Walmart has bought Jet.com in a deal that also retains the high-flying start-up's CEO to revitalize the mammoth retailer's online operations.
Wal-Mart’s decision to buy Jet.com, a fast-growing e-commerce company, for $3.3 billion is being viewed as a shrewd move for both companies—one that strengthens their ability to compete with Amazon.
“While I cannot comment on the price paid, Wal-Mart’s acquisition of Jet.com makes perfect sense,” says Ken Cassar, principal analyst for Slice Intelligence, an e-commerce market research firm. “Both companies aspire to be leading online antagonists to Amazon and realized that pooling their efforts was the only way that could happen. Jet had developed a strong team, a good shopping experience, innovative new shopping tools and a quickly growing base of customers, but needed Wal-Mart’s capital and infrastructure to seriously challenge Amazon.”
Part of the deal involved securing Jet’s CEO, Marc Lore, to run both Jet.com and Walmart.com, reporting directly to Wal-Mart CEO Doug McMillon. Unusually, Lore has been locked in for five years—if he leaves before then, he will lose a chunk of cash and stock.
“Time will tell whether Doug McMillon’s decision to put Marc Lore at the head of both Walmart.com and Jet is prudent,” says Cassar. “Marc is a very strong entrepreneur with unparalleled experience in the e-commerce space. But we’ll have to see how Marc’s strong personality and Wal-Mart’s strong corporate culture mix.”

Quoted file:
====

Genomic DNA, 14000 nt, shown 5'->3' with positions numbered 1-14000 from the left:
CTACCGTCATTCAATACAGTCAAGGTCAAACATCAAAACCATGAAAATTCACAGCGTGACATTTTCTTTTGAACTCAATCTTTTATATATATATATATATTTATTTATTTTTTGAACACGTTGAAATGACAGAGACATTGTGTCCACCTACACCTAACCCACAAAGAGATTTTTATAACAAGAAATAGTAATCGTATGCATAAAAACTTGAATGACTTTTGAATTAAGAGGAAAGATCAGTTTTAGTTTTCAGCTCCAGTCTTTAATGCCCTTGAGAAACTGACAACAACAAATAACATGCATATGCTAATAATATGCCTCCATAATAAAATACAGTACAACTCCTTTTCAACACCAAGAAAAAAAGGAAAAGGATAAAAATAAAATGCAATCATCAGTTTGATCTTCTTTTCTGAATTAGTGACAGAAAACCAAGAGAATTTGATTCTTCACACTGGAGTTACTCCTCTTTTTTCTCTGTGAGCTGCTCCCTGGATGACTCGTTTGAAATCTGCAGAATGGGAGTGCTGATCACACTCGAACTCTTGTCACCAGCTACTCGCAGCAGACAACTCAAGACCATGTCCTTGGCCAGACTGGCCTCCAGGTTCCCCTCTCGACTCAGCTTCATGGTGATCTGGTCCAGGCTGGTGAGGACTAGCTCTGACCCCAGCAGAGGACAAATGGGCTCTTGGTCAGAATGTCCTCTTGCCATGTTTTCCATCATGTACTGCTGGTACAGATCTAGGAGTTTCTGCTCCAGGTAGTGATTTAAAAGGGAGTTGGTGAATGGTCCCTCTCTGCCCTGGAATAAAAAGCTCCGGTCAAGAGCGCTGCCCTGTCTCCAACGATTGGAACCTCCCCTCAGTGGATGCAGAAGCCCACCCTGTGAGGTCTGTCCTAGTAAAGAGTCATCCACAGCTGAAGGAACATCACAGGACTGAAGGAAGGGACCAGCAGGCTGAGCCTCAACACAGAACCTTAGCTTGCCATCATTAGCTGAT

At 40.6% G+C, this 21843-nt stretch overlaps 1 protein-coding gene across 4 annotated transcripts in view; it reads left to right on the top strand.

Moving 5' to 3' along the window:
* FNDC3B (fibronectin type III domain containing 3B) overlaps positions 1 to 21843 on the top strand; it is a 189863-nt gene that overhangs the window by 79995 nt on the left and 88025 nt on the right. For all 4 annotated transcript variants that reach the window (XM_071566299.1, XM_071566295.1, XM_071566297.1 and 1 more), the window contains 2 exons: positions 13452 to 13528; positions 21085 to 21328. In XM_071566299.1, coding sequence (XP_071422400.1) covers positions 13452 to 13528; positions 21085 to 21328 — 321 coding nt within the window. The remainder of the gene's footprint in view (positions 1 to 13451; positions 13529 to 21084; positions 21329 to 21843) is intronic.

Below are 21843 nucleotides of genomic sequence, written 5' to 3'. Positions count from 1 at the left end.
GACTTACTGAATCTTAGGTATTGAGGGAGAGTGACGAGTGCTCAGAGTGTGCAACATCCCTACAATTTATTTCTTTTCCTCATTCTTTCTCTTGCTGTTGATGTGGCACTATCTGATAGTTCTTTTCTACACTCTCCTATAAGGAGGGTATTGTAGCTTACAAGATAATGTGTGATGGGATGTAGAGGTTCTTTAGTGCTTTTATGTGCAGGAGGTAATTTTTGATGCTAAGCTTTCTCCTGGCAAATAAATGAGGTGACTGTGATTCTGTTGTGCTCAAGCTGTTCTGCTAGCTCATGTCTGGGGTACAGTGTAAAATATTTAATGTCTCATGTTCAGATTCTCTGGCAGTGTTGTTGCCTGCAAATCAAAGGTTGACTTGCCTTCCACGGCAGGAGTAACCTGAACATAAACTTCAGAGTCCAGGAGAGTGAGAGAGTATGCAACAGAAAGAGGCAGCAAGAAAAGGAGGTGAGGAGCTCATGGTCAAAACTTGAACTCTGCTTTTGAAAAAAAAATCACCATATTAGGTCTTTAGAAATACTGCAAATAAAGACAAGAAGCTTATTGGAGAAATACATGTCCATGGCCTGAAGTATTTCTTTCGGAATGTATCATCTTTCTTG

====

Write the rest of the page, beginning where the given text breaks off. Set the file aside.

Market data from Slice Intelligence suggest that Jet could bring new growth, particularly in consumer packaged goods (CPG) categories, and new buyers to Wal-Mart’s online business, giving it an edge over rival Target.com.
CPG accounted for over a third of Jet’s revenue in the past year, but only 5% of Wal-Mart sales. Jet.com also attracts more affluent millennial shoppers than Wal-Mart, whose core customers are mostly older and female.
Jet.com woos the price-conscious with bulk-buying discounts. Shoppers can also save money by forgoing the chance to return goods. “Customers are even more in charge of the price that they pay,” says McMillon. “There’s an empowerment there for customers that we like.”